A farmhand guided Delarenzo, a 1,153-pound steer, into the narrow confines of a metal box. Only his massive head peered out from the cage. Farmer Fred Lechlider held the steer's face steady against his leg, while livestock specialist Scott Barao stood poised beside him.

"Ready, nose wiper?" Barao said.

And so it began. Lechlider wiped the creature's wet nose with a cow-sized tissue and Barao dabbed it quickly with an ink pad. By the end of the day, the two had recorded the identities of 100 cattle.


"It's just like fingerprinting for people," said Christy Crawford, Delarenzo's 16-year-old owner.

Tell that to the steers who lined up to be noseprinted yesterday at Montgomery County's 42nd annual Agricultural Fair.

Some looked at Barao nonchalantly as he pushed an ink pad and then a 3-by-5 card into their large muzzles. "Perfect. Textbook," he said proudly after scrutinizing one of the prints.

Jet-black Battle Calf did not seem impressed. He squirmed. He twitched his ears. And finally, all he could do was moo, loudly, to register his complaint.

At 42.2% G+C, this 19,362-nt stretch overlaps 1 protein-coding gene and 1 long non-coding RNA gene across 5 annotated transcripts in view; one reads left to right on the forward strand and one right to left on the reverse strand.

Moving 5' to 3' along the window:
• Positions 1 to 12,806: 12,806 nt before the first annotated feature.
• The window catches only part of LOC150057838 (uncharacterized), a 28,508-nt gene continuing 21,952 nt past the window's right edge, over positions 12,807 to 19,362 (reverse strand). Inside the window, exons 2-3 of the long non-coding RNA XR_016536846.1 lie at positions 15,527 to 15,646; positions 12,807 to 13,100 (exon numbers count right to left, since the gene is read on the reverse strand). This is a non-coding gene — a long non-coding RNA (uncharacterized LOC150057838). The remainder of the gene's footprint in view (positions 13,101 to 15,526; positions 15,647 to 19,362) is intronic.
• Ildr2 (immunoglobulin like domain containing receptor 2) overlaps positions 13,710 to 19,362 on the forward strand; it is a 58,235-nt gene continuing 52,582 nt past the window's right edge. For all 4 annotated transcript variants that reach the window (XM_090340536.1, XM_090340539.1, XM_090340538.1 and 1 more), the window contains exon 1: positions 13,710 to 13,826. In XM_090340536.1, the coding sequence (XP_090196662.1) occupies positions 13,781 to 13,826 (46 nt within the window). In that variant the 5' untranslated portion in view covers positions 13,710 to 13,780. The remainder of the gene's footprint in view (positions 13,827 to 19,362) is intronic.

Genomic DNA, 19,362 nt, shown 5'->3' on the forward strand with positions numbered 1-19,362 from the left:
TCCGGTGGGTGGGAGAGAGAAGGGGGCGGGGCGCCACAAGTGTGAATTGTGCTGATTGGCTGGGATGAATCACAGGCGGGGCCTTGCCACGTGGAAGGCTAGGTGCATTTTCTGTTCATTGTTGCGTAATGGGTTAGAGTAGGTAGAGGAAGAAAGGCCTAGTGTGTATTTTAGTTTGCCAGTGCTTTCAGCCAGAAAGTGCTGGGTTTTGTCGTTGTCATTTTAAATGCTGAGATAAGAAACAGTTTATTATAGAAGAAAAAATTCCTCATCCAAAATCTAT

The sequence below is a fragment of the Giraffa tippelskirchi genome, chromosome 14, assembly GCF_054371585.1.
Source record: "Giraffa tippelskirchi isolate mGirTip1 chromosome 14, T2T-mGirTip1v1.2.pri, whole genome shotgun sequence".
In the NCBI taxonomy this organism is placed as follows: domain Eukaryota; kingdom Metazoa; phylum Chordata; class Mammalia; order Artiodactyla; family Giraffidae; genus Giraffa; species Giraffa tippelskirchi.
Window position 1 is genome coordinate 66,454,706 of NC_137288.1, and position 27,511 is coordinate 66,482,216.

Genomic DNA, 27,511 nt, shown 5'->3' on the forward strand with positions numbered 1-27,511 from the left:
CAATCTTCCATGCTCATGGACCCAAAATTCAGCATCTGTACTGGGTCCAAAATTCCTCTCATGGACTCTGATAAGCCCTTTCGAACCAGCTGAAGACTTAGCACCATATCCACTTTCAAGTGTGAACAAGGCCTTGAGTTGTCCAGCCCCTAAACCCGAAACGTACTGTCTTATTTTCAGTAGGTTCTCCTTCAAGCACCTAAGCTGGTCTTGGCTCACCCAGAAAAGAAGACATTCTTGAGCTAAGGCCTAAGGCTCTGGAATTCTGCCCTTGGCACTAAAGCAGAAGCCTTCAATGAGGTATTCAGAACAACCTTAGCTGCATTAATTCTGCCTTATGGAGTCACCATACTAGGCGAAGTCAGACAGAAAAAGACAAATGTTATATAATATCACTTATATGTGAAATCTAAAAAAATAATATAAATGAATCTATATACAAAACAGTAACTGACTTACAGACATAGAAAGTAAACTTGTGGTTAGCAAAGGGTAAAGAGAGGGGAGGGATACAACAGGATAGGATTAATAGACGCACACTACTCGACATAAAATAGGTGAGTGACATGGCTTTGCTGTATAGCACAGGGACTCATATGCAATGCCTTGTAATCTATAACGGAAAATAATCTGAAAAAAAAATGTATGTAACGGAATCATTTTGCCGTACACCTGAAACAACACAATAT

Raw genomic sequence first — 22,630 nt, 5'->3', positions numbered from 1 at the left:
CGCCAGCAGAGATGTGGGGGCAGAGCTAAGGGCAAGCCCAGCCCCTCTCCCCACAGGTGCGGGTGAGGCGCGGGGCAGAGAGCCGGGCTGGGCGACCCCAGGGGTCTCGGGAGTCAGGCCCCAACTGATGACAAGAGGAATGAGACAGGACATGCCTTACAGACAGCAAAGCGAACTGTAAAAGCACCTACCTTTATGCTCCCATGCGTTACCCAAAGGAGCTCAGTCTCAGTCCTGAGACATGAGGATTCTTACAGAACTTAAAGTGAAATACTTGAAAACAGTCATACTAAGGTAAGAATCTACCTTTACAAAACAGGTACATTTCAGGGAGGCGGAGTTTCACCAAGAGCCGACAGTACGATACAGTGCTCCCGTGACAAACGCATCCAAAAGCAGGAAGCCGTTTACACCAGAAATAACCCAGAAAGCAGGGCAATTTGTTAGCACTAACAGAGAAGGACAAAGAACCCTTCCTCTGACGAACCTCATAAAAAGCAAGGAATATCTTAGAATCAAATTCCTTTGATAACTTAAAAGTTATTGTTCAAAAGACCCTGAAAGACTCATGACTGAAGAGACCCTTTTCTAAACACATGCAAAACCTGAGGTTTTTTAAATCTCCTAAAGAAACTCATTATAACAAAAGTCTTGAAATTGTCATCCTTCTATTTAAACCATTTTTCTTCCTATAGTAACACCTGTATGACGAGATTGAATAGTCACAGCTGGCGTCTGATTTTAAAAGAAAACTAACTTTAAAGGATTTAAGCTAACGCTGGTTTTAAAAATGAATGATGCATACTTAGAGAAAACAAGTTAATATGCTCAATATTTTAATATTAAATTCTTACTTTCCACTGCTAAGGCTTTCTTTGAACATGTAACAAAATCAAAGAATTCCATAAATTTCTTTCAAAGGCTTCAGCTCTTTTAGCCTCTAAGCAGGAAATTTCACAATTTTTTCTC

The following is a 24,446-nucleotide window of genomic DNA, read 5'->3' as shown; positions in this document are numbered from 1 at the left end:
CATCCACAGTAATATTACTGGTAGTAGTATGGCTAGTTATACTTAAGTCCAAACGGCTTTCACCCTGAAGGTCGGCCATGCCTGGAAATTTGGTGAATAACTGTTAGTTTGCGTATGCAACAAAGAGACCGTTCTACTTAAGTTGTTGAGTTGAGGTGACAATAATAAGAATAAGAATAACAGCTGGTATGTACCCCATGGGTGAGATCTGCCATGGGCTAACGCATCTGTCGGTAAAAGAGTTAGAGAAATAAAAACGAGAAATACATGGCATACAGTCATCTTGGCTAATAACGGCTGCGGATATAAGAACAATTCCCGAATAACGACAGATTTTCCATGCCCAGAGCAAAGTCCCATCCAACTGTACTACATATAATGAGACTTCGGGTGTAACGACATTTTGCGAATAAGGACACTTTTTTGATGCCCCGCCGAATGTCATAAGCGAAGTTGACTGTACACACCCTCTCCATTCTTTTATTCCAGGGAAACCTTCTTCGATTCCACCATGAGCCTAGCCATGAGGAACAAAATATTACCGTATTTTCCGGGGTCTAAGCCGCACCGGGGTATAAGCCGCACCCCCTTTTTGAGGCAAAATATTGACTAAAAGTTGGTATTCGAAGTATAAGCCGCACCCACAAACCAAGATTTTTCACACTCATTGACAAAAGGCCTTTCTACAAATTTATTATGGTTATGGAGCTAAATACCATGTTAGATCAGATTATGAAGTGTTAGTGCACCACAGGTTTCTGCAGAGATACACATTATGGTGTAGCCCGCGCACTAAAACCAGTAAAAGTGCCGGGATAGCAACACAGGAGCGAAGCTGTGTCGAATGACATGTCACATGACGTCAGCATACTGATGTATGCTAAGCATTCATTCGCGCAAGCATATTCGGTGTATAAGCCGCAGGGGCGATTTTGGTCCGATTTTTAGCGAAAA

Noseprinting is a form of cattle identification with a serious purpose: to prevent cheating in the big-money world of steer competition.

At fairs in other states, problems have arisen when owners have switched champion-quality steers with other animals, selling the substitutes at champion prices or passing them off as prize-winners at other shows. A champion steer can be sold for up to $5,000, according to Drew Stabler, a Montgomery County 4-H Beef Club leader.

Barao emphasized that there have been no recorded cases of steer-switching in Maryland, and that the noseprinting program is a preventive measure.

"Maryland is progressive because it wants to head off problems," he said.

But cheating was the least of Barao and Lechlider's problems yesterday.

The hardest part of taking a steer's noseprint is keeping the animal's formidable snout dry.

The prize steers sweated profusely through their muzzles. The water-soluble ink often wound up on the card as a fat smudge rather than a distinctive print of swirls and dots.

"It tastes like silage," Barao quipped, as one steer stubbornly tried to avoid the noseprinters' ink pad.

Mary Burdett was more sympathetic to the steers' plight. Owner of Spuds, who like his commercial canine namesake has a white face with black markings under his eyes, Burdett said the animals tend not to like "strange actions." She urged compassion.

"It probably just tickles," she said. "But you get nervous when you go to the dentist and they hold your head down for the drill, don't you?"

Barao said he will keep the noseprints on file until Friday, when the steer competition is completed.

After that, he noted, the steers and their noses will be headed for the slaughterhouse.